Impractical because communication should be for all and not only for an educational or political elite. That is how English is used internationally at the moment.

    Undemocratic because minority languages are under attack worldwide due to the encroachment of majority ethnic languages. Even Mandarin Chinese is attempting to dominate as well. The long-term solution must be found and a non-national language, which places all ethnic languages on an equal footing is essential.

    As a native English speaker, my vote is for Esperanto 🙂

    Your readers may be interested in seeing Professor Piron was a former translator with the United Nations

    • @brian. I agree! I was wondering when someone would bring up Esperanto. I don’t know more than a couple of words in Esperanto, but I promise to sit down and learn it if everybody else in the world does. Then we can all speak to each other in Esperanto. It is the only fair and practical solution to the “Babel” problem. My understanding is that Esperanto was specifically designed to be simple (as simple to learn as a pidgin while being an actual fully-functional language), logical, and, most importantly, have a PHONEMIC ALPHABET that can be learned in under an hour, even for people whose native language is not written in Latin letters!

      • Thanks for your kind reply 🙂

        BTW China Television now also broadcasts in Esperanto see here

        Hope the link works !

        • @brian: Yes, the link works, thank you for that! Is interesting to hear people actually speaking Esperanto fluently. To my ear it sounds a lot like Spanish, and I even recognized several words, based on knowing a little Spanish. Some people may consider it unfair to create a universal language based on an Indo-European, specifically Latin, model, but, hey, you have to start with what you know. Also, the creators of Esperanto were motivated not by linguistic imperialism, but by a desire to benefit the human race. Hence, they took the time to make up a lingua that could be a second language for everyone in the world. Besides, people (even adults) are capable of learning a foreign language with a completely different structure, especially if the grammar is completely regular, as is the case in Esperanto. No unpleasant phonological surprises, like you have to learn to pronounce three clicks and five tones while rolling your tongue against your glottis; and no unpleasant morphological surprises like some weird suffix that is only used when speaking about one’s mother-in-law’s purported actions in the distant past…

  6. I love anything related to language learning, so I really enjoyed reading this post. I didn’t realize you took a Chinese class. Either you must not have said, or I missed that somehow. 🙂

    I can definitely relate to the first point you made. Back before I started Russian, I used to think French was hard and I even agonized over Spanish sometimes. Now I think that all Romance languages are quite easy.

    @Glossy: I definitely agree with you about Anki. I use it for my various languages and it’s amazing. Sometimes when I’m bored, I’ll download decks for random languages I’ve been meaning to learn and start going through them. Yep, I’m such a language geek…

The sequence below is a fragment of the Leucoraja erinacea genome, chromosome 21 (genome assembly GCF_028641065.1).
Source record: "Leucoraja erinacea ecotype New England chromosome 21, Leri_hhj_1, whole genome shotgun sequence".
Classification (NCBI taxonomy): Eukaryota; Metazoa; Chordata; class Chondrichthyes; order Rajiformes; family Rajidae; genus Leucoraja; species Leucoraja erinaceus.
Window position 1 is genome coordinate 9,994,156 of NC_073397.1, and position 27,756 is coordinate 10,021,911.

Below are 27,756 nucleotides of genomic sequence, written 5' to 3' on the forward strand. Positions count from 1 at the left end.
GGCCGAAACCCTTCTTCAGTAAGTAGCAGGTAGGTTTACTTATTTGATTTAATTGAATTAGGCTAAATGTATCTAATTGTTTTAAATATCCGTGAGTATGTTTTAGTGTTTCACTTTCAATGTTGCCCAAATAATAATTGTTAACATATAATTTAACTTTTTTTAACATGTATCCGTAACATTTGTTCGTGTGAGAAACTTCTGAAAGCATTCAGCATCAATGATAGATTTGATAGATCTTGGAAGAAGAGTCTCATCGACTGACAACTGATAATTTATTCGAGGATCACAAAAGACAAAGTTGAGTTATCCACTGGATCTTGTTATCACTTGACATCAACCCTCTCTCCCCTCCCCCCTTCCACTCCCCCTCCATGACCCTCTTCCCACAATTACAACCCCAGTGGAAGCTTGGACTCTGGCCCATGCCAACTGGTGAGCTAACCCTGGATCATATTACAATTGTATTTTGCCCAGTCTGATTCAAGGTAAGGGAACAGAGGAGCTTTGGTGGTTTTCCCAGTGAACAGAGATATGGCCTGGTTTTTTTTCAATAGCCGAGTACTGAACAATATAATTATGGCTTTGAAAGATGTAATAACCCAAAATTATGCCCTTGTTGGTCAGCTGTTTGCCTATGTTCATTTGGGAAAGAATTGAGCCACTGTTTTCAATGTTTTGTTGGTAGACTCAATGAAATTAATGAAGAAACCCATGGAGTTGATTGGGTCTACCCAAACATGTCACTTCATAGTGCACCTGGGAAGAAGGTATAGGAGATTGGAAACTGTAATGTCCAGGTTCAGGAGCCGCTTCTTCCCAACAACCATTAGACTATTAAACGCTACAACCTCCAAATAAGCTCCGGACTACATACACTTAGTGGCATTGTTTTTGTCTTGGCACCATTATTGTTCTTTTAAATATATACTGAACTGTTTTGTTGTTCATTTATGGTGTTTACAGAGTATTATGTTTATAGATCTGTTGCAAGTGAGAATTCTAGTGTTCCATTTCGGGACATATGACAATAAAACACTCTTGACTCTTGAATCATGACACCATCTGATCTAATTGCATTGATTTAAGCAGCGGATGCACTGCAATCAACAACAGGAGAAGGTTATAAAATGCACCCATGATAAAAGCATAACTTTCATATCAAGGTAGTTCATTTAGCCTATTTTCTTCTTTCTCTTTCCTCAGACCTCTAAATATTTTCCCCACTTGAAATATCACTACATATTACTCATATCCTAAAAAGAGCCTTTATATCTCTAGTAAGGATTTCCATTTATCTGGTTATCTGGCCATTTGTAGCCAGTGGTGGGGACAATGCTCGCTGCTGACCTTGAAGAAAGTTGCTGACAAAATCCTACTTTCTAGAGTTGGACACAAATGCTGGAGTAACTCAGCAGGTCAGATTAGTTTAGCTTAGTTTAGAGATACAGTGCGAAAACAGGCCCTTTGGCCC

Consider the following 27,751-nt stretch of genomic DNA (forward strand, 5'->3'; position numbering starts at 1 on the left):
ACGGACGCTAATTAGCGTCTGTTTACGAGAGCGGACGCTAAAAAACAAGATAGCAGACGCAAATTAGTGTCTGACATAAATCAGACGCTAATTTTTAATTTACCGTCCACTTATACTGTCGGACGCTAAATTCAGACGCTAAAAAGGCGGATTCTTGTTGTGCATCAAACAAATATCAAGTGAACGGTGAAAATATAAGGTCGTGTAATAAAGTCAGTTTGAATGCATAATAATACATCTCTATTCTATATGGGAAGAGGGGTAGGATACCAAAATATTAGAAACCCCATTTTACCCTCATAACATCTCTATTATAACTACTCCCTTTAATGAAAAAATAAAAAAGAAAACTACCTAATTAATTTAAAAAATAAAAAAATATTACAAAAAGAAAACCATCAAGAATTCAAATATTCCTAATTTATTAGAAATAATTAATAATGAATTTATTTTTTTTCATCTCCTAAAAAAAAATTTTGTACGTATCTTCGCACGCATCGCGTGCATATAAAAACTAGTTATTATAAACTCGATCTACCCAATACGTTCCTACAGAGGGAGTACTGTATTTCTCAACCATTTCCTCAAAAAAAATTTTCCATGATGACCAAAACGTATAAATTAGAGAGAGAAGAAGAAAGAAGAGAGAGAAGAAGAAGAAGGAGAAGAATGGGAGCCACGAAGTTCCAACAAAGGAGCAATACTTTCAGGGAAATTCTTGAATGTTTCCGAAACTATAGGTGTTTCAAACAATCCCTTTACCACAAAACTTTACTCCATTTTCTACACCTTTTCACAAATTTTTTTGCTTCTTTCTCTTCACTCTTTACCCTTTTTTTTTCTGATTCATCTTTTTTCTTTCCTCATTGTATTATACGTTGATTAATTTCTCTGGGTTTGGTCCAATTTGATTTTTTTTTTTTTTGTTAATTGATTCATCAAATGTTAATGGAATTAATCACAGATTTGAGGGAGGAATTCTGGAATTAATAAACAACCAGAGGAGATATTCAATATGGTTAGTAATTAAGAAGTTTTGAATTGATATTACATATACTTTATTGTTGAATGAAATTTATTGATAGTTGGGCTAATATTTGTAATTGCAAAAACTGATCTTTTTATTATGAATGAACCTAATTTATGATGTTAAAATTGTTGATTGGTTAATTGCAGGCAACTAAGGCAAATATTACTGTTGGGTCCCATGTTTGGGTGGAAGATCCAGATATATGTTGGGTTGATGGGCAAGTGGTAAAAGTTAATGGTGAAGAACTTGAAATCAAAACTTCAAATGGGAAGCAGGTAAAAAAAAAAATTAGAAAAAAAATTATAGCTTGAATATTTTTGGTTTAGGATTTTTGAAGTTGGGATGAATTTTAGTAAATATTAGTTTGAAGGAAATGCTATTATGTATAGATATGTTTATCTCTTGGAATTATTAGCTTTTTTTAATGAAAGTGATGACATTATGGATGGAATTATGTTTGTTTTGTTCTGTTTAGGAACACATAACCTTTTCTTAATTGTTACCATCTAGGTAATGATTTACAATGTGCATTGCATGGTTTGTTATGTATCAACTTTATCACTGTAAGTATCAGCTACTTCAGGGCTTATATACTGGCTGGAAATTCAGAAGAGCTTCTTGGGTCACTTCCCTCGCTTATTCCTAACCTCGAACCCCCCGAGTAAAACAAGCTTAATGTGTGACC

7. @Gloosy Yes,“傲慢” means “arrogance” as a compound.I don’t understand why use “慢”(“slow”)here,either. I check it here,it says, “慢” here is not what we often see as “slow”,it’s a word from Buddhism( probably a transcription when Buddhism was spread to China),which means “haughty”. In modern Chinese,a word is usually in two-character form.( a 成语 usually has four characters,’cause a 成语 is usually a phrase or even a short sentence.),the two characters often share the same or similar meaning (in order to make it more flowing in speech and more emphatic in meaning.) In many circumtances,maybe you don’t know one character of the two,but don’t worry ,you will mostly understand it immediately according to the one you know.In classic Chinese (which has been the official written language in China for thounds of years before it was replaced by modern Chinese [it’s an oral-oriented language before] in the new cultural movement in the 1919.),most words are just one-character,it’s very very concise,if a 100-page novel written in classic Chinese is translated into English,1000 pages or even more will be taken to load.Claasic Chinese is very difficult but also very flexible, if you can master it well (nobody can master it 100%),then you have nearly mastered the spirit of the Chinese language,and modern Chinese (actually any language on earth) will become so pale in front of you .

    • Bob Violence says

      The 慢 in 傲慢 should really be 嫚. In older texts 慢 had the secondary meaning “to slight, to be insolent,” a result of semantic drift from the original meaning “slow” (“slow” -> “indulgent” -> “to slight, to be insolent”); one can find numerous examples of this in the Classic of Rites, along with the Buddhist texts cited in the Baike article. The word eventually split into the two characters 慢 (“slow”) and 嫚 (“to slight, to be insolent”), but the 慢 in 傲慢 didn’t change accordingly and thus reflects an otherwise obsolete meaning of the character. If you pretend the 慢 in 傲慢 is actually 嫚, then it suddenly makes perfect sense (“proud” + “insolent” = “arrogant”).

  8. internet search: english, spanish, latin, vietnamese, malaysia, russia, hebrew. The whole world is using an Alphabet-based sytem of writing..

    ABC in Canada/USA/Mexico. Europe. Vietnam, Malaysia.. Worldwide…ABC is Now the default system for writing all the world languages.

    Internet Search: China was the “Sick Man of Asia” with a “Century of Humiliation/shame…

    NO civilized nation uses such old, ancient, archais sytem of writing..






    All you need is basic ABC/123/1010101010

    Digital Age is based on the Number two, all you need is two: 1010101010101010